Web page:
Food for thought from Geneva Internet band

A Geneva-based pop group has decided to plough its budget for promoting its new album into buying food for developing countries. Not surprising when you learn that the band members work for international humanitarian organisations.

This content was published on May 2, 2000 minutes

The Bliss comprises Scottish vocalist Angela Higney and Italian keyboard player and computer programmer, Piero Calvi. Angela works for the International Federation of Red Cross and Red Crescent Societies, while Piero's day job is at the UN Office for the Coordination of Humanitarian Affairs.

Over the past couple of years they have enjoyed worldwide success with their Jazz Funk compositions, topping the charts on, the world's biggest music website. Their songs have been downloaded more than 35,000 times in MP3 format to date.

It is all the more remarkable considering they are not full-time musicians, they only have their own independent label and sell their CDs exclusively through e-commerce. They became an Internet band out of necessity.

"We found it very difficult to carve a space for ourselves, so we approached record companies and distributors here in Switzerland. Invariably they said they liked our music, but wouldn't sign us," Piero told Swiss Radio International. "Hence we were forced to take the independent philosophy to the extreme and go entirely on the web."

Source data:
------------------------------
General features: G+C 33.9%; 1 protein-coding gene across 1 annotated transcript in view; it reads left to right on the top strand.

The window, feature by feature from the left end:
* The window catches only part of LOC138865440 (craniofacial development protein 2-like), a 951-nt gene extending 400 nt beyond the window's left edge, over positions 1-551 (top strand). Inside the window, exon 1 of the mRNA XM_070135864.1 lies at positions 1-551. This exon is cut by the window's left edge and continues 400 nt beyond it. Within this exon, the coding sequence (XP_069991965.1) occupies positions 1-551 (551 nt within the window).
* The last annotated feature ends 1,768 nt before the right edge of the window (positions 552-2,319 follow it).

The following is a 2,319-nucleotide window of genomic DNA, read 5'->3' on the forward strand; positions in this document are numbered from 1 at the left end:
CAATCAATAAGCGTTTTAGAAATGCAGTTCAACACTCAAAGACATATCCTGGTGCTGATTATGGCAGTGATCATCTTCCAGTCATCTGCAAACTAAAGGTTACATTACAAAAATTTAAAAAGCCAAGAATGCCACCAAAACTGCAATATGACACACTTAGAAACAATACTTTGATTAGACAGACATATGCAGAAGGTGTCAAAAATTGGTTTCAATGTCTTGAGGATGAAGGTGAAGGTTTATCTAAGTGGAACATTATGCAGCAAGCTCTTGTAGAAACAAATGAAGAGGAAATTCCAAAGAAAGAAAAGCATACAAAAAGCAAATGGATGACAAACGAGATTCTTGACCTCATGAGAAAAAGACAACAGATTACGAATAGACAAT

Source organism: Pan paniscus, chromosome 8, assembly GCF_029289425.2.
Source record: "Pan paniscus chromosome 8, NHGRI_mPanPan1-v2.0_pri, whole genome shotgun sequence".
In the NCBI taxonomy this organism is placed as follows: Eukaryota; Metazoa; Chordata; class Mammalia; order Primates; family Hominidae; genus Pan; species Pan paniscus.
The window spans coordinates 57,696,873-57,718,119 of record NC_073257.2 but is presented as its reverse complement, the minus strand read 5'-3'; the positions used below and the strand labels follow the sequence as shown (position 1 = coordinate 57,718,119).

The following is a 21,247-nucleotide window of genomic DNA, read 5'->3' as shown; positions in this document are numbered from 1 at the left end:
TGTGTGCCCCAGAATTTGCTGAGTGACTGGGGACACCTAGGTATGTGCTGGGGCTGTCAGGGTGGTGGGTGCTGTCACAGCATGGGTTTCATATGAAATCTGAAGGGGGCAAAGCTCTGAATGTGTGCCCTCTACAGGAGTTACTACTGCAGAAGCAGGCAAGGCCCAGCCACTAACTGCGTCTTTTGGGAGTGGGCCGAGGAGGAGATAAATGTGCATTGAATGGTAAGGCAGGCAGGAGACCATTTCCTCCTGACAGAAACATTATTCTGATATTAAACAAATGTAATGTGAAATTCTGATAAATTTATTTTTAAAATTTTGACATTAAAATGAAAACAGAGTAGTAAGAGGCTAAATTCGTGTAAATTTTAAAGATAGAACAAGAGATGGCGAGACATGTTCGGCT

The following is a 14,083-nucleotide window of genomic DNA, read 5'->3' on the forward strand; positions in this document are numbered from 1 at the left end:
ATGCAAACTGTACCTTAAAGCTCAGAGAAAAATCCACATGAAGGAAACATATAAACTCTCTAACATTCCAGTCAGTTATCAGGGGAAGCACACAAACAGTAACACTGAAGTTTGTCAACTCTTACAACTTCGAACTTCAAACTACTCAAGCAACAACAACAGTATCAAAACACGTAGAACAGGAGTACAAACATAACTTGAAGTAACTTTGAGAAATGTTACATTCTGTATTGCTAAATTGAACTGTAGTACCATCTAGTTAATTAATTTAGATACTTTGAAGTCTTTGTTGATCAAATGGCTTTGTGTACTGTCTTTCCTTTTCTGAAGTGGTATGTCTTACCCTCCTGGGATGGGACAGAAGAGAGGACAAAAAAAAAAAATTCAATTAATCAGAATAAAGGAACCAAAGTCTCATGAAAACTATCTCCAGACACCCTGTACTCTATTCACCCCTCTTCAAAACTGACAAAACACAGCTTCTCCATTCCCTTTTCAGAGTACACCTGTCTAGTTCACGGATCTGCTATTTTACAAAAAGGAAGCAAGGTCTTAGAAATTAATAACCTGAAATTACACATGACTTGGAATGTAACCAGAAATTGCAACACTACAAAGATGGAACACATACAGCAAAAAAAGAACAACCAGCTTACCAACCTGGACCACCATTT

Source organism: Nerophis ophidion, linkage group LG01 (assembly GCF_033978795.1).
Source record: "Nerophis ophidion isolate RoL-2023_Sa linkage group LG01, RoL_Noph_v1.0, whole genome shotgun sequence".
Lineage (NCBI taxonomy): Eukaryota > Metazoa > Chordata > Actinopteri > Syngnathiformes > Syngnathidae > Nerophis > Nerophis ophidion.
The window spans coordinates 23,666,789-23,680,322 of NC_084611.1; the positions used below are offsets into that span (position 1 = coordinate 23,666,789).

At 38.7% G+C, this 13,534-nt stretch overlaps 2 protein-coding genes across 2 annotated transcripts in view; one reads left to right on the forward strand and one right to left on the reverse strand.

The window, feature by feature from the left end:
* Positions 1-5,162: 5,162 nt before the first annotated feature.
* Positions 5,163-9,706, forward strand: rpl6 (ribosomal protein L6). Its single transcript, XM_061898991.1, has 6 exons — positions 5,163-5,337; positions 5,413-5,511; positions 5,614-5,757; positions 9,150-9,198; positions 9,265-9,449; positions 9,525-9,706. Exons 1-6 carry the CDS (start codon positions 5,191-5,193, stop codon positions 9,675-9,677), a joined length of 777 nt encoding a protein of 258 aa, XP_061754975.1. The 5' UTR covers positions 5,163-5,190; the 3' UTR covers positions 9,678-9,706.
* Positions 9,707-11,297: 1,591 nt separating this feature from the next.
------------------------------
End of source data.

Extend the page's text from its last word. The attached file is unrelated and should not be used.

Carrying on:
While they recognise that they have a niche market, thanks to the web, that market stretches all over the globe. Angela Higney believes buying music over the Internet is far preferable than going into a shop.

"This is the future. How many times have you gone into a music shop, bought a CD and found when you got it home that you didn't really like it. Through the Internet we have the possibility to hear a track over and over again, and if we decide we want a better audio quality, then we can buy the CD," she says

And accessing music is clearly a massive growth area. Some 50 million files are exchanged on everyday. That compares to 900,000 CDs sold worldwide in 1999. Many bands also like the fact that it gives them more independence, cutting out the middleman.

Given their professional background, it is not surprising to learn that Angela and Piero have decided to promote their new album, For Real, by spending the 15,000-dollar promotional budget on sponsoring the Hunger Site, the US-based non-profit organisations which sells Internet banner advertisements and turns over all of its profits to the UN's World Food Programme.

"Our motivation was humanitarian values," says Piero. "We wanted to raise money for the WFP, encourage people to visit our site, and perhaps even buy our CD."

"Anyone visiting the Hunger Site can donate two and a quarter cups of staple food to the WFP, simply by visiting the site. For every visitor, the sponsors are charged a tiny amount. The Hunger Site currently receives 400,000 hits a day - which amounts to 50 tonnes donated every day," he adds.

The Bliss believe that their campaign, which runs until May 7, will attract a million people to their website.

"We think people will appreciate our creative, Internet-based approach, and the fact that we don't charge people with our humanitarian values. We don't ask people to buy our CD so they will contribute to aid operations. Our label has put the sponsorship money upfront, and sales will follow only if people enjoy the music," Piero says.

by Roy Probert

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